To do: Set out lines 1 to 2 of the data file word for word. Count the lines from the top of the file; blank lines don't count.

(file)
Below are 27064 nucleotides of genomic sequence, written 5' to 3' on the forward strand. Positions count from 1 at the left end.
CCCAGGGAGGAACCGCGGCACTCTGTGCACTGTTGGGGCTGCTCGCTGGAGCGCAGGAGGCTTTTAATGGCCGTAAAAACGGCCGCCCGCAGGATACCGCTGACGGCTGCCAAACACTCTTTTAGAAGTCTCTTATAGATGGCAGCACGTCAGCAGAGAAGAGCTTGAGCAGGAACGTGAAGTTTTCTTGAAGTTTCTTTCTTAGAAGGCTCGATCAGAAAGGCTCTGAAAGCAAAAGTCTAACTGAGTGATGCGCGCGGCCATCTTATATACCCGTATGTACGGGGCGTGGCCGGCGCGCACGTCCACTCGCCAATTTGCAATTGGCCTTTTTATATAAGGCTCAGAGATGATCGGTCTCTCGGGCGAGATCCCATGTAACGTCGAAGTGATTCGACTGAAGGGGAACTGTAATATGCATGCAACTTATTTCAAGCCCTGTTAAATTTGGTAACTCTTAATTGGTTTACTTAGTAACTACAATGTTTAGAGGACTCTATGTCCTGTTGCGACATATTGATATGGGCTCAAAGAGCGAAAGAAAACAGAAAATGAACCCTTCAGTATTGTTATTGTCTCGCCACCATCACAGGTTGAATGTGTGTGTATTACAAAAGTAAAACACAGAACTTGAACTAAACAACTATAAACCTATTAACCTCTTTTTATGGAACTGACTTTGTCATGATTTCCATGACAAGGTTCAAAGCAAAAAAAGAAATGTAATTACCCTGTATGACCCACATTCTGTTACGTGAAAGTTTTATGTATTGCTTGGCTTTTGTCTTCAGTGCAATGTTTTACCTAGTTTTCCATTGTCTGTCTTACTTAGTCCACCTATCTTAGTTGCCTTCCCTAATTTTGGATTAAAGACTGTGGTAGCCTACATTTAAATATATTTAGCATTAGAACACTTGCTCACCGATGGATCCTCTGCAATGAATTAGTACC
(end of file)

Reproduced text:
Below are 27064 nucleotides of genomic sequence, written 5' to 3' on the forward strand. Positions count from 1 at the left end.
CCCAGGGAGGAACCGCGGCACTCTGTGCACTGTTGGGGCTGCTCGCTGGAGCGCAGGAGGCTTTTAATGGCCGTAAAAACGGCCGCCCGCAGGATACCGCTGACGGCTGCCAAACACTCTTTTAGAAGTCTCTTATAGATGGCAGCACGTCAGCAGAGAAGAGCTTGAGCAGGAACGTGAAGTTTTCTTGAAGTTTCTTTCTTAGAAGGCTCGATCAGAAAGGCTCTGAAAGCAAAAGTCTAACTGAGTGATGCGCGCGGCCATCTTATATACCCGTATGTACGGGGCGTGGCCGGCGCGCACGTCCACTCGCCAATTTGCAATTGGCCTTTTTATATAAGGCTCAGAGATGATCGGTCTCTCGGGCGAGATCCCATGTAACGTCGAAGTGATTCGACTGAAGGGGAACTGTAATATGCATGCAACTTATTTCAAGCCCTGTTAAATTTGGTAACTCTTAATTGGTTTACTTAGTAACTACAATGTTTAGAGGACTCTATGTCCTGTTGCGACATATTGATATGGGCTCAAAGAGCGAAAGAAAACAGAAAATGAACCCTTCAGTATTGTTATTGTCTCGCCACCATCACAGGTTGAATGTGTGTGTATTACAAAAGTAAAACACAGAACTTGAACTAAACAACTATAAACCTATTAACCTCTTTTTATGGAACTGACTTTGTCATGATTTCCATGACAAGGTTCAAAGCAAAAAAAGAAATGTAATTACCCTGTATGACCCACATTCTGTTACGTGAAAGTTTTATGTATTGCTTGGCTTTTGTCTTCAGTGCAATGTTTTACCTAGTTTTCCATTGTCTGTCTTACTTAGTCCACCTATCTTAGTTGCCTTCCCTAATTTTGGATTAAAGACTGTGGTAGCCTACATTTAAATATATTTAGCATTAGAACACTTGCTCACCGATGGATCCTCTGCAATGAATTAGTACC